1100 Rural Avenue
Voorhees, New Jersey 08043
(856)429-5358; (856)816-8820

Dear Ms. Gardner:

I am seeking appointment to the Federal Communications Commission Disability Advisory Committee.

In response to the announcement, I believe that I would make best use of my knowledge and expertise and serve the interests of the Disability Advisory Committee and our constituency through appointment to the subcommittee on access to communications services and equipment.  I am not a lobbyist. 

I am founder and executive director of the National Center for Environmental Health Strategies (NCEHS), a national, nonprofit, tax-exempt organization focused on solutions to environmental health problems. For over thirty years I have worked to protect the public health and improve the lives of children and adults injured or disabled by chemical and environmental exposures through education, policy development, research, and advocacy. I have worked to improve indoor environmental quality, to eliminate hazardous exposures, to promote safer alternatives, and to address the health, medical, and disability access needs of affected populations. I have multiple disabilities.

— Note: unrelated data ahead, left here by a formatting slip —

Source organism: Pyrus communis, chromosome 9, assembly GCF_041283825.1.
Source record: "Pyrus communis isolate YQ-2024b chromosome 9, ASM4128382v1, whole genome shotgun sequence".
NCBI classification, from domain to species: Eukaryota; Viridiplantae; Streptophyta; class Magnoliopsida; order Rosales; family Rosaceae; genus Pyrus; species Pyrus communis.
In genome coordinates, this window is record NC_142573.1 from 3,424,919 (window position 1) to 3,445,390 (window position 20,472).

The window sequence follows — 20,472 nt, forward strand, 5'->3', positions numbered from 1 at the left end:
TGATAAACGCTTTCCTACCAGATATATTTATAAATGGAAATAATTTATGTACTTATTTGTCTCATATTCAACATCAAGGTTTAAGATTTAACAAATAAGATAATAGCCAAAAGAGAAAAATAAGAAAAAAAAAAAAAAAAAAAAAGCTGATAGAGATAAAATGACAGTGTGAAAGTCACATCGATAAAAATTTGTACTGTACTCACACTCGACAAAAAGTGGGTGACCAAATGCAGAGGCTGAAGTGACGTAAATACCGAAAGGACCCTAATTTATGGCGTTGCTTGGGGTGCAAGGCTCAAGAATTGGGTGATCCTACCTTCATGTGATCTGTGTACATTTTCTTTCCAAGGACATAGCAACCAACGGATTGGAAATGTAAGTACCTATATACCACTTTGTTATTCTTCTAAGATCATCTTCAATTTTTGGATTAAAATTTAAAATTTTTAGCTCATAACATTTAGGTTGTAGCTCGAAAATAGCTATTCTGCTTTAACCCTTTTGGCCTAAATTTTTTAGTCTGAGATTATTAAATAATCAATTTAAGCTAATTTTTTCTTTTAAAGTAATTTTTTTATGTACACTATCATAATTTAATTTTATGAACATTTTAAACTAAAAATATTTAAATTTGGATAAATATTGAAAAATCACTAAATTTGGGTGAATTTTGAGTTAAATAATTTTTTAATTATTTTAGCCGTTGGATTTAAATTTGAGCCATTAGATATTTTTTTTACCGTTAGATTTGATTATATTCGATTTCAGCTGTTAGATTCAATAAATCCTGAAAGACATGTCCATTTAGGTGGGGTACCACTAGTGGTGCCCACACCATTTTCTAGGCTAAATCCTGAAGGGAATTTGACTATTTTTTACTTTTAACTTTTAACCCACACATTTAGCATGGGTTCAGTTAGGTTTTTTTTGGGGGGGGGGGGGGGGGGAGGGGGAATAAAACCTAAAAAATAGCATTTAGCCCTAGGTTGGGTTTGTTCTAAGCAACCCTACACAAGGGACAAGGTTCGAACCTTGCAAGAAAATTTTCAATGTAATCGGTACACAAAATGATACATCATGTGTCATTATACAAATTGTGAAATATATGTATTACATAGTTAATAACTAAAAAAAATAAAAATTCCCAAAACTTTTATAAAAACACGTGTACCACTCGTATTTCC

I have served on dozens of federal, state, and local advisory committees and panels. I am presently a member of the National Institute of Environmental Health Sciences’ Partners (formerly Public Interest Partners) and HUD’s Disability Task Force.  I am also a member of an NIH Health in Buildings Roundtable. Last month I was co-presenter on a webinar sponsored by the National ADA Network entitled “Accommodating Persons with Environmental Sensitivities: Challenges and Solutions” wherein I discussed some of the workplace modifications and assistive technology associated with accommodating persons with chemical and/or electrical sensitivities, particularly in the workplace.(